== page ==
Lenovo ThinkPad X1 Carbon (2021) First Impressions

Posted on October 16, 2021 by Paul Thurrott in Hardware, Mobile, Windows 10 with 31 Comments

I think it’s fair to say that the ThinkPad X1 Carbon sets the standard for business-class Ultrabooks. And if my experiences with previous generation versions of this product are any indication, the new 9th-generation version is exactly what fans of this product want and expect.

I am such a fan. And what I see here is all good news: mostly steady refinement of a nearly-perfect business-class Ultrabook, always appreciated, but with one major change that needs to be celebrated. For the first time, the ThinkPad X1 Carbon comes with a choice of 16:10 display panels instead of the less useful 16:9 displays that appeared on previous versions. And there are thin bezels all around, of course.

The display in the review unit—a 14-inch matte IPS panel with a 1920 x 1200 (Full HD+) resolution, 400 nits of brightness, and no multitouch capabilities—is particularly good, and the one I’d configure were I spending my own money. I very much prefer matte displays for productivity work, and while it’s not all bright and glossy like an OLED panel, there are other display options, including a UHD+ panel with Dolby Vision capabilities, that should collectively meet the needs of almost anyone.

The only other obvious change, at least to me, is the display hinge, which is now a single bar that extends across most of the bottom of the display now, instead of two smallish, discrete hinges.

Beyond those two upgrades, there are few surprises. The classic X1 design carries over largely unchanged, from the durable carbon fiber and magnesium-alloy chassis to the familiar ThinkPad X1 logo on the outside of the display lid, with its classic red power light in the dot over the “i.”

The port selection is still quite robust, no doubt because of the target market, so we get a nice mix of modern and legacy ports. On the left, you’ll find two Thunderbolt 4/USB-C ports, one full-sized USB-A 3.2 Gen 1 port, and a full-sized HDMI 2.0 port.

On the left, there is a Kensington lock slot, a second full-sized USB-A port, and a combination headphone/microphone jack. (And, if available, a nano-SIM card slot that’s not present in the review unit configuration.)

The classic ThinkPad keyboard, with its scalloped key and two-way pointing system, carries over intact. And while that’s mostly good news: the typing feel is fantastic, and I love the medium-sized touchpad.

But Lenovo continues to misplace the Fn (Function) key to the left of the Ctrl key. Guys, seriously.

I also like the thin power button, which sits above the right top of the keyboard and features an integrated Windows Hello fingerprint reader.

There’s no Windows Hello facial recognition capability, oddly, but you can at least cover the 720p webcam with an integrated manual shutter.

Carting the X1 around should be no problem at all: it weighs just 2.5 pounds and manages to feel even lighter. Lenovo claims a battery life of up to 16.7 hours, too, and no, that’s not for video rundown. We’ll see where it lands in real-world usage.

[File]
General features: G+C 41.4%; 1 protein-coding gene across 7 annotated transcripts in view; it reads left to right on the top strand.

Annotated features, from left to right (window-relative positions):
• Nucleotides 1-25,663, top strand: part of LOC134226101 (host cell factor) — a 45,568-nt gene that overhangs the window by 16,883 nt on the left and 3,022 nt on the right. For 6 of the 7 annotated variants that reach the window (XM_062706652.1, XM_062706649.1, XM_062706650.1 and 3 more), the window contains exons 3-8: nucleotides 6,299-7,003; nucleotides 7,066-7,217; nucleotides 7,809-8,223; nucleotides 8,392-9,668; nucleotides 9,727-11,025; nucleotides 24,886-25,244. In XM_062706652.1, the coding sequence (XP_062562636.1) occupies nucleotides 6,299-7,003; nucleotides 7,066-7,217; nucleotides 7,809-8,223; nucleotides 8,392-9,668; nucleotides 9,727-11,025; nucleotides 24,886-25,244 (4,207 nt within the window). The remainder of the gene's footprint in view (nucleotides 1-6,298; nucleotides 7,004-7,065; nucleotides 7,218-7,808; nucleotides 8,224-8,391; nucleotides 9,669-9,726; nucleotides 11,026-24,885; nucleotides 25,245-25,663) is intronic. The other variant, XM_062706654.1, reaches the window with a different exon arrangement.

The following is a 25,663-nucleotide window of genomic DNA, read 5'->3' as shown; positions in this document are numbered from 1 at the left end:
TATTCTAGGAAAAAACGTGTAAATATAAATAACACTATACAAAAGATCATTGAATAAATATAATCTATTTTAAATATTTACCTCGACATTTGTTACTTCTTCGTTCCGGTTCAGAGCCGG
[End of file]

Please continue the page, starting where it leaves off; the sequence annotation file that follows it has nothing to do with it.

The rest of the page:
Inside, it’s all modern, of course, with quad-core 11th-generation Intel Core processors and Intel Iris Xe integrated graphics, up to 32 GB of LPDDRx4 RAM, and up to 1 TB of PCIe-based SSD storage. (The review unit is outfitted with a Core i7-1165G7 processor, 16 GB of RAM, and 512 GB of storage.) There’s Intel Wi-Fi 6 and Bluetooth 5.2 for connectivity, and you can get 4G/LTE or 5G cellular data connectivity if you wish as well.

Sound is delivered via stereo upward-firing speakers and downward-firing woofers with Dolby Atmos enhancements, and my early tests—a few bits of Star Wars: The Last Jedi and The Lord of the Rings: The Return of the King—were quite promising, with nice stereo separation. There are also four 360-degree far-field microphones with Dolby Voice for enhanced call capabilities.

Finally, there is no crapware on this PC at all, a most welcome change when compared to my last review, for the Samsung Galaxy Book Pro x360 15. There are only two Lenovo-branded utilities included, both useful, and a small number of utilities related to hardware features like the audio, Thunderbolt ports, and touchpad.

And there you go. I’m expecting no big surprises here, but I’m curious about the battery life, and I can’t wait to take the ThinkPad X1 on a trip.

More soon.

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Comments (31)

31 responses to “Lenovo ThinkPad X1 Carbon (2021) First Impressions”

  1. jkchan83

    I am surprised that your unit does not have a Windows Hello-compatible camera. I just double-checked and my unit has both the camera and fingerprint reader. Mine has the 1145G7 processor, otherwise similarly spec'ed.

  2. thewarragulman

    I would love to be a ThinkPad user again, I loved my old ThinkPad T420 from back in the day and several other older Lenovo and IBM ThinkPads I have owned in the past, heck my first laptop was an IBM ThinkPad which I fell in love with. However recent models have seemed lackluster to me, so the last time it came to buy a laptop I went with a used 15" MacBook Pro instead which has been okay - butterfly keyboard aside.

    However, my next laptop which I'm due to buy next year (I tend to buy every four years) won't be a Mac due to the M1s not being able to run existing vmware VMs which I rely on as I need to test OSes and software for my job, I'll be going back to a PC. Now that Lenovo is offering 16:10 screens I hope I can become a ThinkPad user again, currently got my eyes set on a Dell XPS 15, however if Lenovo make a similar laptop with a display like the Dell has, I'll buy the Lenovo. WIll never again buy a 16:9 display in a laptop.

  3. xemmex